This explosive new production of TENNESSEE WILLIAMS’ Pulitzer Prize-winning classic features a dynamic cast led by Academy Award nominee TERRENCE HOWARD, Tony Award winners PHYLICIA RASHAD and ANIKA NONI ROSE, and Academy Award nominee and two-time Tony winner JAMES EARL JONES. Renowned director and choreographer DEBBIE ALLEN directs.
In CAT ON A HOT TIN ROOF, a powerful Southern family gathers at a birthday celebration for patriarch Big Daddy (Jones), who does not know that he is dying of cancer. In a scramble to secure their part of his estate, family members hide the truth about his diagnosis from him and Big Mama (Rashad). Front and center as tensions mount are alcoholic former football hero Brick (Howard) and his beautiful but sexually frustrated wife Maggie “the Cat” (Rose); as their troubled relationship comes to a stormy and steamy climax, a shockwave of secrets are finally revealed.
Brimming with playwright’s trademark emotional intensity and insightful wit, CAT ON A HOT TIN ROOF is an American treasure. Don’t miss this bold new staging of TENNESSEE WILLIAMS’ rich and timeless family portrait.
Press / Reviews
When banker turned Broadway backer Roger Berlind, producer of Nine and Proof, was invited to a workshop for a frolicking musical satire about hapless American missionaries transported to a war-torn, AIDS-ridden village in modern Uganda, he was instantly, if improbably, won over. Mocking Mormonism, iPhones and American parochialism, the musical was in questionable taste. Nevertheless, “I was hooked in one second,” said Berlind. “I was ready to mortgage my house.” Read more…
Jan 18, 2013
Maggie is young and attractive, and she just wants to have sex with her hot husband — is that too much to ask? You can hardly blame her for being on edge: The man would rather spend his time in a boozy stupor than get cozy with his wife.
Frustrated and angry, Maggie (Scarlett Johansson) spends the entire first act of Tennessee Williams’ 1955 play “Cat on a Hot Tin Roof” alternately taunting and pleading with hubby Brick (Benjamin Walker, “Bloody Bloody Andrew Jackson”). But he refuses to engage her, and wanders about their bedroom clutching a drink as he obsesses over his dead friend, Skipper.
Johansson didn’t pick the easiest vehicle for her second Broadway appearance — this is a big jump from the supporting role in “A View From the Bridge” that won her a Tony.
While her performance often lacks nuance and starts off too shouty, the star eventually gains in confidence. Spitting out Williams’ florid lines in a low-throated growl reminiscent of the young Kathleen Turner (herself a Broadway “Cat” in 1990), Johansson successfully brings to the fore Maggie’s rough edges.
She constantly reminds us that her character is no Southern belle, but a girl who grew up “poor as Job’s turkey” and married into a rich Mississippi family — or rather a nouveau riche one, whose luxurious home can’t hide a festering nest of greed and envy.
And now she’s stuck there, with a tortured husband, a bland brother-in-law married to a smug “monster of fertility” (Michael Park, Emily Bergl), and a domineering patriarch.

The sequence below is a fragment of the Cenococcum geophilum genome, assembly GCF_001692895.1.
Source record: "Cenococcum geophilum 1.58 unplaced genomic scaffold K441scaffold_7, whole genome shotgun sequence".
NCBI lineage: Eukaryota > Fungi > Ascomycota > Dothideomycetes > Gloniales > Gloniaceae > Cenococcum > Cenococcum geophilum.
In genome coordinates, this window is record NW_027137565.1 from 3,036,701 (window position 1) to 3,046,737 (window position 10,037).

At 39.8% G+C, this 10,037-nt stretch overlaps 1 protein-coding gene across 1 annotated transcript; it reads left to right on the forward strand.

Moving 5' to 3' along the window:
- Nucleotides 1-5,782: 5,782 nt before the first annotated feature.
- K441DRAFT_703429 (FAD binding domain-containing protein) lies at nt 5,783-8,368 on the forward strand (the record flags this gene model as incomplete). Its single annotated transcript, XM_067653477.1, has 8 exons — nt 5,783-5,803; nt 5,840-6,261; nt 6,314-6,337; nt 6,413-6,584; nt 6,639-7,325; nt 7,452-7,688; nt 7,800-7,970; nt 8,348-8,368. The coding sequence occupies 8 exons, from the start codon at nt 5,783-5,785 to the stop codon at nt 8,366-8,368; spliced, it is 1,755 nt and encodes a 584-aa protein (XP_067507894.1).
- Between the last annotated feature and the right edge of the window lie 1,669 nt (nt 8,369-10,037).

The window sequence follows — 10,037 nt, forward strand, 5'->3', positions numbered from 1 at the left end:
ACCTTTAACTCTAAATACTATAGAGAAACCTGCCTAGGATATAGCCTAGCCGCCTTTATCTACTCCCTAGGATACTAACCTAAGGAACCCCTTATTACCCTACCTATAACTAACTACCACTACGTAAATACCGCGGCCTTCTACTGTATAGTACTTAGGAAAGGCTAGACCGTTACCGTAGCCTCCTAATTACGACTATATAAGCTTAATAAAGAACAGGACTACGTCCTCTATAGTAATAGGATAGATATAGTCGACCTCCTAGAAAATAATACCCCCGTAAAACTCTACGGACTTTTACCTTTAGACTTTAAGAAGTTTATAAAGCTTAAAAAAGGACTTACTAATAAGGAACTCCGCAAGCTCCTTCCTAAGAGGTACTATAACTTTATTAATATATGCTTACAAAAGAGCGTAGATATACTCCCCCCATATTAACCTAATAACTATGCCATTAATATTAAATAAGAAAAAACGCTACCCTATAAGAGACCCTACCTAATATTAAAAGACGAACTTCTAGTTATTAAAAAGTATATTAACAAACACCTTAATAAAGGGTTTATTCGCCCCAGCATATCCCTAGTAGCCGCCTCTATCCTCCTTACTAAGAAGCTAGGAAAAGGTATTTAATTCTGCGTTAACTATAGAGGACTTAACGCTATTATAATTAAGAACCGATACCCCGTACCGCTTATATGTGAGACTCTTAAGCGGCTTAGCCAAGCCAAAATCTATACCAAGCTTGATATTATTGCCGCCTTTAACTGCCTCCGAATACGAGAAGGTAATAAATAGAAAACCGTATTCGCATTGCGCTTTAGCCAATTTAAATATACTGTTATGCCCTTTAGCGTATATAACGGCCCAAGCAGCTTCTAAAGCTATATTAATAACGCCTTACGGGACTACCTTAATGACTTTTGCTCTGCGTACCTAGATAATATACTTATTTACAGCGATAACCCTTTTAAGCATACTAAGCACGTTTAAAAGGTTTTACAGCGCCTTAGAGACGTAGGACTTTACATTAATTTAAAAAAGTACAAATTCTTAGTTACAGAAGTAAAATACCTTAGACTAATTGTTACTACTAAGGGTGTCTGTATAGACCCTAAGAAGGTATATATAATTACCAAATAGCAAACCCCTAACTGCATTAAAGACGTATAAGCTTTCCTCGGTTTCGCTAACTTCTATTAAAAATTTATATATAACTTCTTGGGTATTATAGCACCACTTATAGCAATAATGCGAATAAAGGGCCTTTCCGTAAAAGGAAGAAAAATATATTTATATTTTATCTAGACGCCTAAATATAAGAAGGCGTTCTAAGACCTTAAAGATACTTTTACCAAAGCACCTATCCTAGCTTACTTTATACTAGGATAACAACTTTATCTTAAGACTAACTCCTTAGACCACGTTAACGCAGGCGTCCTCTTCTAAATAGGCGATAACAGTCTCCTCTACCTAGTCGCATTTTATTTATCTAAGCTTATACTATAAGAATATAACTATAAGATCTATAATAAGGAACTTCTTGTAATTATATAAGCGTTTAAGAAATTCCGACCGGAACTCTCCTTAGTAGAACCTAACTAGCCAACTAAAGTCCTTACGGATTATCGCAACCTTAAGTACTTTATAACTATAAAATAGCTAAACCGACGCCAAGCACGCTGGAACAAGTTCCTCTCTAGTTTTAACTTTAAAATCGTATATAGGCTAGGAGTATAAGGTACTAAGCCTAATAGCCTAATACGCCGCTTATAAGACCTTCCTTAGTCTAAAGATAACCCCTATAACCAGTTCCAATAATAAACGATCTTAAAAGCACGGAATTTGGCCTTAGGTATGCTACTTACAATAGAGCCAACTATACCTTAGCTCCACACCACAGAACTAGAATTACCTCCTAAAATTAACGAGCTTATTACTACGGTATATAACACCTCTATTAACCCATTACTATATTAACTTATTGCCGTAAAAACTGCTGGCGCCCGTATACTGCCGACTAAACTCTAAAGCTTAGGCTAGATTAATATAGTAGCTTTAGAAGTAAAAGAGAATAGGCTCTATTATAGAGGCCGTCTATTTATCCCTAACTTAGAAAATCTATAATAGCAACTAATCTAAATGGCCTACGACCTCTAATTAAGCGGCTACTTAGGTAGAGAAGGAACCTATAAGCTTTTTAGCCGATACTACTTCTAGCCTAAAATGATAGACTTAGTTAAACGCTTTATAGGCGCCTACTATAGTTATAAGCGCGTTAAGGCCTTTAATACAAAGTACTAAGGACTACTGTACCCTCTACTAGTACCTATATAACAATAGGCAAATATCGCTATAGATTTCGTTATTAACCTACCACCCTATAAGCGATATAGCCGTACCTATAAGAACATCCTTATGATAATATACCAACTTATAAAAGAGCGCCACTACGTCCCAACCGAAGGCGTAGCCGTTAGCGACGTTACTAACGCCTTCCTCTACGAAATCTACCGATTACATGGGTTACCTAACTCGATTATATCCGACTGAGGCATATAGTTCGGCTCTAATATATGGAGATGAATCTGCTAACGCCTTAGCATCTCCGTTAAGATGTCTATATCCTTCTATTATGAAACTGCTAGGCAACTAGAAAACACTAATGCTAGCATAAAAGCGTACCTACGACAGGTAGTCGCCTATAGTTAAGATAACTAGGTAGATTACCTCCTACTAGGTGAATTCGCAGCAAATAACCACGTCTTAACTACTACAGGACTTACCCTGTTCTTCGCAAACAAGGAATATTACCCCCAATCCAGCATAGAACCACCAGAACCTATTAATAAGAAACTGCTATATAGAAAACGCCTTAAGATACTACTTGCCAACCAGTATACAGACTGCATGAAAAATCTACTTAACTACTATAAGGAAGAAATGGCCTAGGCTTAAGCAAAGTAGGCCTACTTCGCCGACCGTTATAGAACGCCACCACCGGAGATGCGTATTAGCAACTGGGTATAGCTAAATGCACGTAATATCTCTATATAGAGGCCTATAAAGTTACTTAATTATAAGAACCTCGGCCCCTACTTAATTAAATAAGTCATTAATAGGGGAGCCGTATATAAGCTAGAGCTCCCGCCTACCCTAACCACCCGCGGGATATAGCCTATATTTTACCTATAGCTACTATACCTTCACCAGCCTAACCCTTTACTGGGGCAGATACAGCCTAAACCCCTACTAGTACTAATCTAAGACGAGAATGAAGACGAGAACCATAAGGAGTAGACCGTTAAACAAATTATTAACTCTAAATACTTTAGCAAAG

In contrast to Brick, his autocratic father, Big Daddy (Ciarán Hinds), flaunts his virility. He boasts of always sleeping with his wife, Big Mama (Debra Monk, from “Curtains”), “and never even liked her, never did.”
But Big Daddy surprises us by being more accepting of Brick and Skipper’s intense relationship than the self-loathing Brick. Hinds and Walker dominate Act 2, beautifully bringing out the men’s fraught but strangely caring bond.
Then it’s Monk’s turn to surge, as Big Mama confronts her cancer-stricken husband’s mortality and the impending shift of power within the family.
“Cat” is like an opera in its overheated treatment of guilt, frustration and “mendacity,” and director Rob Ashford — better known for staging/choreographing musicals like “How To Succeed in Business” and “Promises, Promises” — treats it as such.
The actors constantly prowl Christopher Oram’s outsize set, so ginormous it might as well be at the Met Opera. The semicircular environment suggests a cage, with large windows but no walls: These people imprison themselves.
Despite occasional staging touches — the sounds of fireworks and playing children always seem to surge at momentous times — the show has a certain tragic inevitability. It’s a flawed but compelling picture of Southern discomfort.
Jan 17, 2013
A four-alarm urgency infuses every breath that Scarlett Johansson takes in the oxygen-starved revival of Tennessee Williams’s “Cat on a Hot Tin Roof” that opened on Thursday at the Richard Rodgers Theater.
Ms. Johansson plays Maggie, the magnificent, ravenous title creature in this oft-revived Pulitzer Prize-winning 1955 play about truth and mendacity on a bourbon-soaked Southern plantation. And Maggie’s husband, the limp Brick (Benjamin Walker), gets it absolutely right when he tells her that her voice sounds “like you’d been running upstairs to warn somebody that the house was on fire!”
Well, why shouldn’t it sound that way? Maggie’s prospects of both a financially secure future and a satisfying sex life are in jeopardy, as her angry young husband drinks himself into a coma of indifference. It is also true that whoever plays this character needs the stamina and breath control of Wagner’s Brünnhilde to get through Maggie’s protracted opening aria of lust and lamentation without passing out.